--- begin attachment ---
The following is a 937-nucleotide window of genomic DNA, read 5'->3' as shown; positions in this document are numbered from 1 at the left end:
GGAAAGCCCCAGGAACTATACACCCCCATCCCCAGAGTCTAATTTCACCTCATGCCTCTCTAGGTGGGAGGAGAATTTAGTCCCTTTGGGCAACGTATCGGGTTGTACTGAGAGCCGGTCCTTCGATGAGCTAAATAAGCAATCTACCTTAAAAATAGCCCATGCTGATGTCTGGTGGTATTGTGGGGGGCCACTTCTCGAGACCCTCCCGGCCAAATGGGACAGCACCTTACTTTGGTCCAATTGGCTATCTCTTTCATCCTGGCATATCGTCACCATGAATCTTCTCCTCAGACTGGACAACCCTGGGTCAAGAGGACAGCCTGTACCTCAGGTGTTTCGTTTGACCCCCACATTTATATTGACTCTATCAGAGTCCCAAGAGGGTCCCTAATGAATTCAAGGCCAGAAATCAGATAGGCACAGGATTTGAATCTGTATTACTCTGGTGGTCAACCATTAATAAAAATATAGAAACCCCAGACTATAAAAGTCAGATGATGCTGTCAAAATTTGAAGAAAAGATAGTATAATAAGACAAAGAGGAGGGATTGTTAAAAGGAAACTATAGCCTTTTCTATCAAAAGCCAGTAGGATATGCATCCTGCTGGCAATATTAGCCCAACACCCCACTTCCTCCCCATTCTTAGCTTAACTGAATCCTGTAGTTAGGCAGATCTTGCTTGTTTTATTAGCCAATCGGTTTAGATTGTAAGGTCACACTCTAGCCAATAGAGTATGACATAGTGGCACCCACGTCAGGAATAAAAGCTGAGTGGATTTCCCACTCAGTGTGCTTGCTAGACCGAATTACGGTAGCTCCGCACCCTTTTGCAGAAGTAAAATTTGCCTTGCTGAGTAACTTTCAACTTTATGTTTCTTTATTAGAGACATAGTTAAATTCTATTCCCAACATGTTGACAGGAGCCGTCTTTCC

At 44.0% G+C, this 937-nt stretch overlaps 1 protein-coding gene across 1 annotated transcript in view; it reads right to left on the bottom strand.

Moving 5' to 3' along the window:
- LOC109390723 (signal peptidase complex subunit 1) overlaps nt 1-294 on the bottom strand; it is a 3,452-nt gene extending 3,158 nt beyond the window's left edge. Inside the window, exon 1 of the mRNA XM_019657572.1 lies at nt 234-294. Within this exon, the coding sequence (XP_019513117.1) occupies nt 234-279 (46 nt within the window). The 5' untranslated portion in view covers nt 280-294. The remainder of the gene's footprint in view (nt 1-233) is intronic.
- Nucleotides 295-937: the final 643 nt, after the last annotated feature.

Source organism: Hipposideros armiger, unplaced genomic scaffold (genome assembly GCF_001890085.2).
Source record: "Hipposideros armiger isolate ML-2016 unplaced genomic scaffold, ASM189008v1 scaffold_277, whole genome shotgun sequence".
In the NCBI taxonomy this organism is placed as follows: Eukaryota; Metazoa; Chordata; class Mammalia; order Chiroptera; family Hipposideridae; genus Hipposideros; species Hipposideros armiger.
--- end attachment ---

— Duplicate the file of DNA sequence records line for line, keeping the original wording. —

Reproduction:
The following is a 937-nucleotide window of genomic DNA, read 5'->3' as shown; positions in this document are numbered from 1 at the left end:
GGAAAGCCCCAGGAACTATACACCCCCATCCCCAGAGTCTAATTTCACCTCATGCCTCTCTAGGTGGGAGGAGAATTTAGTCCCTTTGGGCAACGTATCGGGTTGTACTGAGAGCCGGTCCTTCGATGAGCTAAATAAGCAATCTACCTTAAAAATAGCCCATGCTGATGTCTGGTGGTATTGTGGGGGGCCACTTCTCGAGACCCTCCCGGCCAAATGGGACAGCACCTTACTTTGGTCCAATTGGCTATCTCTTTCATCCTGGCATATCGTCACCATGAATCTTCTCCTCAGACTGGACAACCCTGGGTCAAGAGGACAGCCTGTACCTCAGGTGTTTCGTTTGACCCCCACATTTATATTGACTCTATCAGAGTCCCAAGAGGGTCCCTAATGAATTCAAGGCCAGAAATCAGATAGGCACAGGATTTGAATCTGTATTACTCTGGTGGTCAACCATTAATAAAAATATAGAAACCCCAGACTATAAAAGTCAGATGATGCTGTCAAAATTTGAAGAAAAGATAGTATAATAAGACAAAGAGGAGGGATTGTTAAAAGGAAACTATAGCCTTTTCTATCAAAAGCCAGTAGGATATGCATCCTGCTGGCAATATTAGCCCAACACCCCACTTCCTCCCCATTCTTAGCTTAACTGAATCCTGTAGTTAGGCAGATCTTGCTTGTTTTATTAGCCAATCGGTTTAGATTGTAAGGTCACACTCTAGCCAATAGAGTATGACATAGTGGCACCCACGTCAGGAATAAAAGCTGAGTGGATTTCCCACTCAGTGTGCTTGCTAGACCGAATTACGGTAGCTCCGCACCCTTTTGCAGAAGTAAAATTTGCCTTGCTGAGTAACTTTCAACTTTATGTTTCTTTATTAGAGACATAGTTAAATTCTATTCCCAACATGTTGACAGGAGCCGTCTTTCC

At 44.0% G+C, this 937-nt stretch overlaps 1 protein-coding gene across 1 annotated transcript in view; it reads right to left on the bottom strand.

Moving 5' to 3' along the window:
- LOC109390723 (signal peptidase complex subunit 1) overlaps nt 1-294 on the bottom strand; it is a 3,452-nt gene extending 3,158 nt beyond the window's left edge. Inside the window, exon 1 of the mRNA XM_019657572.1 lies at nt 234-294. Within this exon, the coding sequence (XP_019513117.1) occupies nt 234-279 (46 nt within the window). The 5' untranslated portion in view covers nt 280-294. The remainder of the gene's footprint in view (nt 1-233) is intronic.
- Nucleotides 295-937: the final 643 nt, after the last annotated feature.

Source organism: Hipposideros armiger, unplaced genomic scaffold (genome assembly GCF_001890085.2).
Source record: "Hipposideros armiger isolate ML-2016 unplaced genomic scaffold, ASM189008v1 scaffold_277, whole genome shotgun sequence".
In the NCBI taxonomy this organism is placed as follows: Eukaryota; Metazoa; Chordata; class Mammalia; order Chiroptera; family Hipposideridae; genus Hipposideros; species Hipposideros armiger.